Michael Morrison, who leads the Biomodifying Technologies project, has recently published a second policy briefing titled "Accelerating Innovation: Speed and Timing in Translational Research". The policy briefing can be viewed on the Regenerative Medicine Journal.
The project is led by the University of Oxford in collaboration with colleagues at the University of Sussex and the University of York, and funded by the UK Economic and Social Research Council. The project is aims to investigate the likely impact of such technology on human health, healthcare and medicine in the UK. Michael Morrison and Jane Kaye from our Faculty are both part of the project.
This is the second of four policy briefings. In this briefing, the team discuss the challenges of time and timing in translating biomodifying therapy research into enabling technologies. In this new briefing, Michael examines issues of time and timing in the clinical translation of therapies based on gene editing, induced pluripotent stem cells and 3D bioprinting.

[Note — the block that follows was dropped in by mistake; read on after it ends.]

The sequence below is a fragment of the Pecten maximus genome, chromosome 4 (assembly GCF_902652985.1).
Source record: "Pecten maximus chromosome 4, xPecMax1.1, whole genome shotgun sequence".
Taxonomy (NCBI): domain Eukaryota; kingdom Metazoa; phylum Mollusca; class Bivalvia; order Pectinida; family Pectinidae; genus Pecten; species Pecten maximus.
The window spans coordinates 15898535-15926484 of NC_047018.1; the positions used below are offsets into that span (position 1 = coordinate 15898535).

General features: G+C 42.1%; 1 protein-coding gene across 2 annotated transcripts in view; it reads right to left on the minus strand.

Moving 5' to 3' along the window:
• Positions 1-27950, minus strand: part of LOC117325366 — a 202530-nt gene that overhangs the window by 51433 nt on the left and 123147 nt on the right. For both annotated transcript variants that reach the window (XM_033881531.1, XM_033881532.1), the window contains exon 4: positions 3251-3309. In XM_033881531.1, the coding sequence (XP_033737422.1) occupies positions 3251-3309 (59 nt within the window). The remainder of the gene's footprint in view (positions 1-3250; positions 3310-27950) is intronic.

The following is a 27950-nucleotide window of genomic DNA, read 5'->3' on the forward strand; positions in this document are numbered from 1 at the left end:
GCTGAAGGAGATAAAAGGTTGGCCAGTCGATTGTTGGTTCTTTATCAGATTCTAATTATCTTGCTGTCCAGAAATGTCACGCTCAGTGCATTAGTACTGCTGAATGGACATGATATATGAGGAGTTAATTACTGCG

Co-ordinating timing is a perennial challenge for innovation across sectors, but it takes on particular importance in medicine, with the current impetus for getting promising new therapies to patients more quickly. Producing and delivering advanced therapies requires co-ordination between developers, manufacturers, investors, regulators and clinical staff in hospitals.
Policy support could beneficially target innovation in supporting technologies that improve the speed of manufacture and delivery, but a distinction needs to be made between instances where state support is appropriate and those best left to market-led initiatives.